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Handmade Hero»Forums»Code»Event driven vs "game loop"
Robert Toth
12 posts
Event driven vs "game loop"
3 years, 6 months ago
Hi!

I was thinking about how one would implement a text editor for instance. With a game there is a game loop that checks for input, processes some data and then renders as fast as it can over and over again. For an editor I just assumed that it would be more event driven - nothing needs to happen unless the user does something.

I was also thinking about implementing my own GUI, immediate mode style. Mostly to learn and because the idea seems pretty great. But that made me think that I would probably need a "game loop" for the editor too (for some reason), which in turn made me wonder why not use "game loop" for any and every application? I mean, if games can do it then a text editor should be able to do it as well, shouldn't it? It feels like it would give me much more freedom to do anything. I might just decide that I want my scroll bars to be affected by gravity so that once you let go of it the page will scroll back down as if falling, or add christmas lights to the menu during christmas.

Any thoughts?

/Robert
Mārtiņš Možeiko
1979 posts / 1 project
Event driven vs "game loop"
3 years, 6 months ago
That's exactly how you write GUI applications on most systems!
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while (running)
{
   WaitForNextMessage/Event(...);
   ProcessEvent();
}

This is how you do GUI events for Win32, X11 (Linux), OSX and even SDL.

Only difference it that for games you want Peek, not Wait for next message. If there is no message you want to update game state and render. For GUI applications that's not really needed. They can use low resolution timers (on Windows SetTimer function) that produces events/messages if you need some action to happen periodically.
David Owens II
69 posts

A software engineer that enjoys living in enemy territory.

Event driven vs "game loop"
3 years, 6 months ago
Yep, everything that @mmozeiko said.

The only thing I'll add is the in the typically event-driven model, instead of directly invoking the functions to do the processing within your loop code, there is an indirection path that broadcasts the event through a dispatch mechanism. Then functions that have hooked into that event can be invoked.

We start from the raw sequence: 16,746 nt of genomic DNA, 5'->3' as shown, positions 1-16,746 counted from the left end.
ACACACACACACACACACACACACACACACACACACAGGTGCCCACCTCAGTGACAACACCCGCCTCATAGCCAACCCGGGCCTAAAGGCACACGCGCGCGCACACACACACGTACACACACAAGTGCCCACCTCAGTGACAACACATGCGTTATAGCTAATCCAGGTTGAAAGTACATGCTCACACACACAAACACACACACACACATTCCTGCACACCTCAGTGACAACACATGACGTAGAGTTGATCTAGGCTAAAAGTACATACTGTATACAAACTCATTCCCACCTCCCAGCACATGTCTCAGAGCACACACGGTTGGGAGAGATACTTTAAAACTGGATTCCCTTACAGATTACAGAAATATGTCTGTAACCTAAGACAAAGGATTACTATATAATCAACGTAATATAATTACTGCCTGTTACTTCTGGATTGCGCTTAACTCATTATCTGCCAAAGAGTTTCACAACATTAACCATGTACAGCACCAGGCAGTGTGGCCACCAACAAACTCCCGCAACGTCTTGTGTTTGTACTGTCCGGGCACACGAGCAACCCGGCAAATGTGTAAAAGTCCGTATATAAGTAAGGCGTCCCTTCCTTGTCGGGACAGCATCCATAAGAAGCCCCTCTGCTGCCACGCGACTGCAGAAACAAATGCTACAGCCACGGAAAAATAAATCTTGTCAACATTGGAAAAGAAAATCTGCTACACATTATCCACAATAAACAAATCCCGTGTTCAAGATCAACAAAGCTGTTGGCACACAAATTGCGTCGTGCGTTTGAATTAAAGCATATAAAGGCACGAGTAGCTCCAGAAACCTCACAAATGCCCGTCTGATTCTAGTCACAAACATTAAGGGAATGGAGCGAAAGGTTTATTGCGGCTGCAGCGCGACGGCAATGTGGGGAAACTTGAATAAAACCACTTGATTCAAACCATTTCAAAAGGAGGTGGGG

Otherwise, it's all pretty much the same.
Timothy McCarthy
52 posts
Event driven vs "game loop"
3 years, 6 months ago
I'm sure this has been mentioned some place or forum but I've never found it.

You can create your own events, like UPDATE_PLAYER, UPDATE_PHYSICS, etc and post them to a window. The events can trigger each other, so the UPDATE_PLAYER event handler can post a UPDATE_PHYSICS when it completes; or it can post another UPDATE_PLAYER or any other event it wants to. You can post more than one event and string them together.

The trick is how to sequence the events. You need to insure that the message queue is never empty but you could simply default to UPDATE_PLAYER.

- tim
Mārtiņš Možeiko
1979 posts / 1 project
Event driven vs "game loop"
3 years, 6 months ago
Why would you want non-empty event queue, if you are writing text editor?
Empty queue makes process go to sleep, so it doesn't use CPU. This means lower CPU temperature, quieter CPU fans, and longer battery life on laptops.
Timothy McCarthy
52 posts
Event driven vs "game loop"
3 years, 6 months ago
Hmm. I think I misread the post. I thought the idea was to mimic a game loop that uses PeekMessage.

An editor has a static display between event and is reactive so you would want to yield back to the OS with no input.

- tim